And unlike Florida, Connecticut doesn’t require a minimum length of time in care before youths are eligible. However, youth must contribute $500 of their own money towards school and apply before they turn 22. They lose funding after the end of the school year in which they turn 23.

Roughly 20,000 to 25,000 youth in care age out of the U.S. foster system annually. But only 50 per cent of them have high school diplomas by age 18.

Only one-fifth of youth from care with high school diplomas go onto college, and less than 10 per cent of youth from care who make it to post-secondary schools complete a bachelor’s degree.

Aim to start small

Hernandez said that if B.C. wants to expand its tuition waiver to include more youth, cover more expenses or allow them to pursue even higher education at out-of-province schools, it should start small.

“Eventually you can show the legislature, ‘Look, let’s put aside some money, and let’s also include housing,” she said.

B.C.’s tuition waiver program has continued to grow, including youth from the province living outside B.C. but studying online at applicable B.C. institutions, youth who have returned to their parents before age 19, as well as expanding to 10 union-led trade schools.

Cohen noted that the B.C. government budgeted $2 million annually for the expanded tuition waiver. As of April 2019, a year and five months after the expansion, it had spent $3.6 million.

That’s not a lot of money, Cohen said.

“The problem with tuition waivers is that they are not the silver bullet to youth getting the supports they need. We need wraparound supports,” he said. “There’s a pretty basic level of support that everybody needs to feel stable. Things like housing, food, phone and transit subsidies all come into what supports could be available.”

Cohen added that most youth from care who age out of the system don’t have anyone to call when student life throws them a curveball.

But in England and Norway, for example, youth who have aged out can be assigned a social worker until they’re 23.

At Florida International University, Durham doesn’t pay for anything beyond some food and her clothing, which she covers through part-time work. While Florida’s tuition waiver applies to every public post-secondary, several schools, including Durham’s, have their own programs for youth in and from care that cover other school-related costs.

“I don’t pay for anything,” she said, adding the support she receives at Florida International University’s Fostering Panther Pride program is a big part of why she chose the school.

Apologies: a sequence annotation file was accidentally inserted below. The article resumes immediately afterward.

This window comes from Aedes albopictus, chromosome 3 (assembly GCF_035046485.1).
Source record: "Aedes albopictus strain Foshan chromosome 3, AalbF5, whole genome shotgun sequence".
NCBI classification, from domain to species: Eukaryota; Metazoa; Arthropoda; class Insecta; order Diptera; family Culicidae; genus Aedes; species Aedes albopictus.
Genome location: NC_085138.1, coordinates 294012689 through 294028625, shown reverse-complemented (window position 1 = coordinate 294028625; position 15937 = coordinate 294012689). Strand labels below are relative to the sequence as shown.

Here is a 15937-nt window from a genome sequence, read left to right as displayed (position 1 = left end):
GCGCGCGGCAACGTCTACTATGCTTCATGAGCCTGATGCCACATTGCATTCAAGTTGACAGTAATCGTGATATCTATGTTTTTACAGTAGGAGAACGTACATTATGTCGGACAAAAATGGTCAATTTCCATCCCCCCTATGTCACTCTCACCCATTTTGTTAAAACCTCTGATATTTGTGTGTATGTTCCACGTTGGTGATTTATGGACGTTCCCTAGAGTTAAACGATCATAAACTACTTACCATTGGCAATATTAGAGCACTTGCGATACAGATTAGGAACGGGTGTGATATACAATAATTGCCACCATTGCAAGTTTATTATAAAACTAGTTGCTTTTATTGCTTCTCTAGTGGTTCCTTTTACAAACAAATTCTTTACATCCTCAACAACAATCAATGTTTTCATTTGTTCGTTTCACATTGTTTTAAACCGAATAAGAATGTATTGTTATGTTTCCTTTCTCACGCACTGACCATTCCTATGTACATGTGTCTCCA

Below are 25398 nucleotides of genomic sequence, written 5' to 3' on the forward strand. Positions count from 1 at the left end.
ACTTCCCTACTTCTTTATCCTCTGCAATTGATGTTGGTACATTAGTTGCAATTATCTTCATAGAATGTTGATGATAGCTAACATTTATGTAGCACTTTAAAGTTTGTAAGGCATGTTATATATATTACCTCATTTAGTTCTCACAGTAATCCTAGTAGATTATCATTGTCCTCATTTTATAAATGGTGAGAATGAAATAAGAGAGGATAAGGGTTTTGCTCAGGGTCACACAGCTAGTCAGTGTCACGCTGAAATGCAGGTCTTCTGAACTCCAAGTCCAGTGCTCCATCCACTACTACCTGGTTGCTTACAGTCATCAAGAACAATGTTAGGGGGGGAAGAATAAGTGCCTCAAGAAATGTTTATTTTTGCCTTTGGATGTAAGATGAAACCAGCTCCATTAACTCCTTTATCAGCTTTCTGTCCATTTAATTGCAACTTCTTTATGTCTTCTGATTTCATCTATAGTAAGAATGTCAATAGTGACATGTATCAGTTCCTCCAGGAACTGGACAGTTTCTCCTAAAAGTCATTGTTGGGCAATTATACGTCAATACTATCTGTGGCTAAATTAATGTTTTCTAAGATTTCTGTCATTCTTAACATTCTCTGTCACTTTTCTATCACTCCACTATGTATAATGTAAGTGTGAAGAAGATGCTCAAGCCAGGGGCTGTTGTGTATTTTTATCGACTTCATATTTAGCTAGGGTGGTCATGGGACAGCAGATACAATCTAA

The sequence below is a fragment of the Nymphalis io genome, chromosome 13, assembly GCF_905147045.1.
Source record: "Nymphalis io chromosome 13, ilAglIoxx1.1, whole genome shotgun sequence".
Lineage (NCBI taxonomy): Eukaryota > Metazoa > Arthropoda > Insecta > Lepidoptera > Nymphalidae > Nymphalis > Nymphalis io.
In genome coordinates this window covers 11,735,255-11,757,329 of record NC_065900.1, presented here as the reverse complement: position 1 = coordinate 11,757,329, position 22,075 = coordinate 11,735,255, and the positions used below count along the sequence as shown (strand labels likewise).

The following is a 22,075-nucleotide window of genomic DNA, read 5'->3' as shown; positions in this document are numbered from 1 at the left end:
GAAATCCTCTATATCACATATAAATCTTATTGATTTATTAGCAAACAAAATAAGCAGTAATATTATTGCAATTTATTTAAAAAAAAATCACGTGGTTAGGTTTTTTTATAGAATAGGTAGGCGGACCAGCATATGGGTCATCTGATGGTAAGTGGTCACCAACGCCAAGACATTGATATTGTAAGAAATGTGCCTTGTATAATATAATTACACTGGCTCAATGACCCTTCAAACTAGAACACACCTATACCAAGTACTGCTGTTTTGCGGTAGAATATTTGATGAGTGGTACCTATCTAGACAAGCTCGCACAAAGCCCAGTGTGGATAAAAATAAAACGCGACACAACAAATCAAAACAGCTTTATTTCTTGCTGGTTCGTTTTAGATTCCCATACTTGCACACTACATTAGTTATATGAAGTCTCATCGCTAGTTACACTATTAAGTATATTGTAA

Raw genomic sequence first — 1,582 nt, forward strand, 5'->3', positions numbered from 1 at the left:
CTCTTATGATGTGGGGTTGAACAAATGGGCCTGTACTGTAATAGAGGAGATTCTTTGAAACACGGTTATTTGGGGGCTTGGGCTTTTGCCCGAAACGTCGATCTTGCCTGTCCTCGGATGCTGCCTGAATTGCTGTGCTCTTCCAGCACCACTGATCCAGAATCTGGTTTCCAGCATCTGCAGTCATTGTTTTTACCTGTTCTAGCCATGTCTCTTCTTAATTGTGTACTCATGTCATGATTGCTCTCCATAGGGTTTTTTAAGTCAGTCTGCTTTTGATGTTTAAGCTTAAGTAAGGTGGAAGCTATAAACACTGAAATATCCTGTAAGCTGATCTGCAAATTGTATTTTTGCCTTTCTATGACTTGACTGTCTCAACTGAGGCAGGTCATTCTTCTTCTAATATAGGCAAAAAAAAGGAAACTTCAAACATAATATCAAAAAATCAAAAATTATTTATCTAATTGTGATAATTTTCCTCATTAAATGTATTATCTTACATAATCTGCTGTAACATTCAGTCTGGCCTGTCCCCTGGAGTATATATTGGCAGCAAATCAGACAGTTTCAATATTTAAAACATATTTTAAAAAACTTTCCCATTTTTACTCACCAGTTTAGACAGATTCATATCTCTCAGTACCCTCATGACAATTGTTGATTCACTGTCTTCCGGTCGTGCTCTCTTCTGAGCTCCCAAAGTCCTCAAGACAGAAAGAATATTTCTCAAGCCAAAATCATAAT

“My housing is taken care of through a program they have for students with waivers, and they also do scholarships for housing and help with housing and supplies, if you need it.”

Fostering Panther Pride also matches youth from care and homeless youth with success coaches, which are legislated by the state to be part of student support services at all 28 public universities and colleges.

Success coaches help students register for classes and find housing. They offer financial and academic advice; help youths find jobs; and identify and help them access any other needed supports or resources.

The Fostering Panther Pride program is funded by donors, not the state. And every school’s support program for youth in and from care is different.

Florida also has the Post-Secondary Education Services and Support program, which provides eligible youth up to age 23 with $1,256 per month for food, housing, transit and other school-related costs.

That’s similar to B.C.’s Agreements with Young Adults program, which offers eligible youth up to $1,250 per month for the same expenses for a maximum of 48 months between the ages of 19 and 26.

But the tuition waiver plus room and board supports still won’t cover all of Durham’s costs this year, her final in the program, when she must complete a practicum requiring a two-hour daily transit commute. She won’t have time to work, so she is taking out $2,000 per semester in student loans.

Durham also wants to go to graduate school at an out-of-state private college, which won’t be covered by Florida’s waiver, likely meaning even more student loan debt.

“I wish it was a federal program instead of just the state. No schools here have my program that I would like to study,” she said, adding she hopes to attend Columbia University’s one-year master’s in social work policy practice program.

But it might not be so bad depending on where her first job is after graduation. “Often times if I work in the government, they will pay for my master’s program.”

This story was produced as part of Spotlight: Child Welfare — a collaborative journalism project that aims to deepen reporting on B.C.’s child-welfare system. Tell us what you think about the story and see more child-welfare stories here.  [Tyee]